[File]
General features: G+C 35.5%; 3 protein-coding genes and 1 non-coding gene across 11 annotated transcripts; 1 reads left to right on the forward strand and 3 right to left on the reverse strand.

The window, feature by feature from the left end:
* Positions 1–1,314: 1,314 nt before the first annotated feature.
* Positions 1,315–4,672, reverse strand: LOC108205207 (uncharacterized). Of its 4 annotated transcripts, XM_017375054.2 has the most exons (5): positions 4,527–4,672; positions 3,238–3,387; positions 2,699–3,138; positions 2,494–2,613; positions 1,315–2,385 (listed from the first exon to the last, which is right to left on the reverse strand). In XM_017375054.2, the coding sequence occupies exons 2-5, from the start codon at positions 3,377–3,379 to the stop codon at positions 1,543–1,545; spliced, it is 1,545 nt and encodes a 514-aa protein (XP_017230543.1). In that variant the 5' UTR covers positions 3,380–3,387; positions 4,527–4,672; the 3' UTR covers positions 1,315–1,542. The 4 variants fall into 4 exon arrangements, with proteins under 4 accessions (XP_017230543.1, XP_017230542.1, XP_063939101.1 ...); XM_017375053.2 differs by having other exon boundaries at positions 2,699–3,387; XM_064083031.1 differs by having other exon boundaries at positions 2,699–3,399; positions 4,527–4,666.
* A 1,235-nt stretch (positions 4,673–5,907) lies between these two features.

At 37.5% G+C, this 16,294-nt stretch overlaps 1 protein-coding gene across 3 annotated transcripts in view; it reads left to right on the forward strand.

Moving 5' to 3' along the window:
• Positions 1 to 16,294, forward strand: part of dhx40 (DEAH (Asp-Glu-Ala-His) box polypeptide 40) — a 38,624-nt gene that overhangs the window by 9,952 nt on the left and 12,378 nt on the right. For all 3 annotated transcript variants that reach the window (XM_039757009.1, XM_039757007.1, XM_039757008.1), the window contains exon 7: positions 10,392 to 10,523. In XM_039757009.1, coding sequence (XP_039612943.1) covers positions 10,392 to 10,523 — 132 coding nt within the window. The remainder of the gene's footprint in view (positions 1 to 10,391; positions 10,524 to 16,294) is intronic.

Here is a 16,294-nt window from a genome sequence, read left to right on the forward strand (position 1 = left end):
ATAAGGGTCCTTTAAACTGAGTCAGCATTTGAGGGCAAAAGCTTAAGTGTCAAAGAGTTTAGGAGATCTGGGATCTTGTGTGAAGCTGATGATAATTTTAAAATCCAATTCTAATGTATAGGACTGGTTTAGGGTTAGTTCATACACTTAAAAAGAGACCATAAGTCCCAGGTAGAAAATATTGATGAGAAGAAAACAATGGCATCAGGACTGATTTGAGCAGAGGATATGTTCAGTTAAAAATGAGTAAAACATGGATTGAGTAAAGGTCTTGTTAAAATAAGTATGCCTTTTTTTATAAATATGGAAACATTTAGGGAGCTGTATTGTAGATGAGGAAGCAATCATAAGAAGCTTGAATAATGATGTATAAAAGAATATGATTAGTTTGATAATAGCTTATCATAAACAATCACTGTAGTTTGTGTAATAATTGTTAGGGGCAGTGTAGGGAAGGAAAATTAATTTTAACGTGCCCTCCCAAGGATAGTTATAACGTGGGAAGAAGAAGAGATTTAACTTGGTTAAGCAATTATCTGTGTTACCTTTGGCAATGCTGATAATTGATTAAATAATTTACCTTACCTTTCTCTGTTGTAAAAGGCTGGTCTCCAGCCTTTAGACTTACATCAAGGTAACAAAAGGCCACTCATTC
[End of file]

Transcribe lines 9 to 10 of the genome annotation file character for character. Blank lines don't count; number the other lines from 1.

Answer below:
Here is a 16,294-nt window from a genome sequence, read left to right on the forward strand (position 1 = left end):
ATAAGGGTCCTTTAAACTGAGTCAGCATTTGAGGGCAAAAGCTTAAGTGTCAAAGAGTTTAGGAGATCTGGGATCTTGTGTGAAGCTGATGATAATTTTAAAATCCAATTCTAATGTATAGGACTGGTTTAGGGTTAGTTCATACACTTAAAAAGAGACCATAAGTCCCAGGTAGAAAATATTGATGAGAAGAAAACAATGGCATCAGGACTGATTTGAGCAGAGGATATGTTCAGTTAAAAATGAGTAAAACATGGATTGAGTAAAGGTCTTGTTAAAATAAGTATGCCTTTTTTTATAAATATGGAAACATTTAGGGAGCTGTATTGTAGATGAGGAAGCAATCATAAGAAGCTTGAATAATGATGTATAAAAGAATATGATTAGTTTGATAATAGCTTATCATAAACAATCACTGTAGTTTGTGTAATAATTGTTAGGGGCAGTGTAGGGAAGGAAAATTAATTTTAACGTGCCCTCCCAAGGATAGTTATAACGTGGGAAGAAGAAGAGATTTAACTTGGTTAAGCAATTATCTGTGTTACCTTTGGCAATGCTGATAATTGATTAAATAATTTACCTTACCTTTCTCTGTTGTAAAAGGCTGGTCTCCAGCCTTTAGACTTACATCAAGGTAACAAAAGGCCACTCATTC